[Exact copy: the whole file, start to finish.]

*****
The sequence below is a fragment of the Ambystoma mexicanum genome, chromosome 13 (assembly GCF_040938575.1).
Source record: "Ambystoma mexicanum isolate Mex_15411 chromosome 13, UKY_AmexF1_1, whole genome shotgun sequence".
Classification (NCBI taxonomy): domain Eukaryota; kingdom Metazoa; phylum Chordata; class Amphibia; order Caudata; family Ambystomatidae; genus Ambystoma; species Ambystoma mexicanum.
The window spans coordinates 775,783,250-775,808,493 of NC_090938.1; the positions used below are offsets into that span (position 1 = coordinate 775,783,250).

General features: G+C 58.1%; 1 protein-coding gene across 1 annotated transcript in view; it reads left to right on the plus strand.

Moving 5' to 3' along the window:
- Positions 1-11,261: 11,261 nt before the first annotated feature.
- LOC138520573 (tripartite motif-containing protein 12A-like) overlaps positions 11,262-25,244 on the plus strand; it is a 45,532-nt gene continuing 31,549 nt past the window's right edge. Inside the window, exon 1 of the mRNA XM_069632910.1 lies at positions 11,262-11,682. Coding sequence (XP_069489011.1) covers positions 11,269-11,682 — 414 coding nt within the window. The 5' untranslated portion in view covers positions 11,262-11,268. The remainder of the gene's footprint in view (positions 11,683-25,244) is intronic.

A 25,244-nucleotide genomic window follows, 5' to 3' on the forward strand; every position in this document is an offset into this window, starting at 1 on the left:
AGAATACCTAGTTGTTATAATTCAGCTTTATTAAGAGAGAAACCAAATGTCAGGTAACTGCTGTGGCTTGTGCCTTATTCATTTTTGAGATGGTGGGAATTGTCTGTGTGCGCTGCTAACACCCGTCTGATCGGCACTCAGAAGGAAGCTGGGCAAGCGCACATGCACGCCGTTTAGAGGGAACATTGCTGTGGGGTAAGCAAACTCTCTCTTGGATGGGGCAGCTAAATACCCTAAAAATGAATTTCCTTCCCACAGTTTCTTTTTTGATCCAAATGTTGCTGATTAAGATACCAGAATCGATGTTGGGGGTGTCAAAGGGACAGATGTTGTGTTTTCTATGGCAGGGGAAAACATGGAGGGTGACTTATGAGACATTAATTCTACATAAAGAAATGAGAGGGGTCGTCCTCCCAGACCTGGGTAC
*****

The sequence below is a fragment of the Ambystoma mexicanum genome, chromosome 13 (assembly GCF_040938575.1).
Source record: "Ambystoma mexicanum isolate Mex_15411 chromosome 13, UKY_AmexF1_1, whole genome shotgun sequence".
Classification (NCBI taxonomy): domain Eukaryota; kingdom Metazoa; phylum Chordata; class Amphibia; order Caudata; family Ambystomatidae; genus Ambystoma; species Ambystoma mexicanum.
The window spans coordinates 775,783,250-775,808,493 of NC_090938.1; the positions used below are offsets into that span (position 1 = coordinate 775,783,250).

General features: G+C 58.1%; 1 protein-coding gene across 1 annotated transcript in view; it reads left to right on the plus strand.

Moving 5' to 3' along the window:
- Positions 1-11,261: 11,261 nt before the first annotated feature.
- LOC138520573 (tripartite motif-containing protein 12A-like) overlaps positions 11,262-25,244 on the plus strand; it is a 45,532-nt gene continuing 31,549 nt past the window's right edge. Inside the window, exon 1 of the mRNA XM_069632910.1 lies at positions 11,262-11,682. Coding sequence (XP_069489011.1) covers positions 11,269-11,682 — 414 coding nt within the window. The 5' untranslated portion in view covers positions 11,262-11,268. The remainder of the gene's footprint in view (positions 11,683-25,244) is intronic.

A 25,244-nucleotide genomic window follows, 5' to 3' on the forward strand; every position in this document is an offset into this window, starting at 1 on the left:
AGAATACCTAGTTGTTATAATTCAGCTTTATTAAGAGAGAAACCAAATGTCAGGTAACTGCTGTGGCTTGTGCCTTATTCATTTTTGAGATGGTGGGAATTGTCTGTGTGCGCTGCTAACACCCGTCTGATCGGCACTCAGAAGGAAGCTGGGCAAGCGCACATGCACGCCGTTTAGAGGGAACATTGCTGTGGGGTAAGCAAACTCTCTCTTGGATGGGGCAGCTAAATACCCTAAAAATGAATTTCCTTCCCACAGTTTCTTTTTTGATCCAAATGTTGCTGATTAAGATACCAGAATCGATGTTGGGGGTGTCAAAGGGACAGATGTTGTGTTTTCTATGGCAGGGGAAAACATGGAGGGTGACTTATGAGACATTAATTCTACATAAAGAAATGAGAGGGGTCGTCCTCCCAGACCTGGGTAC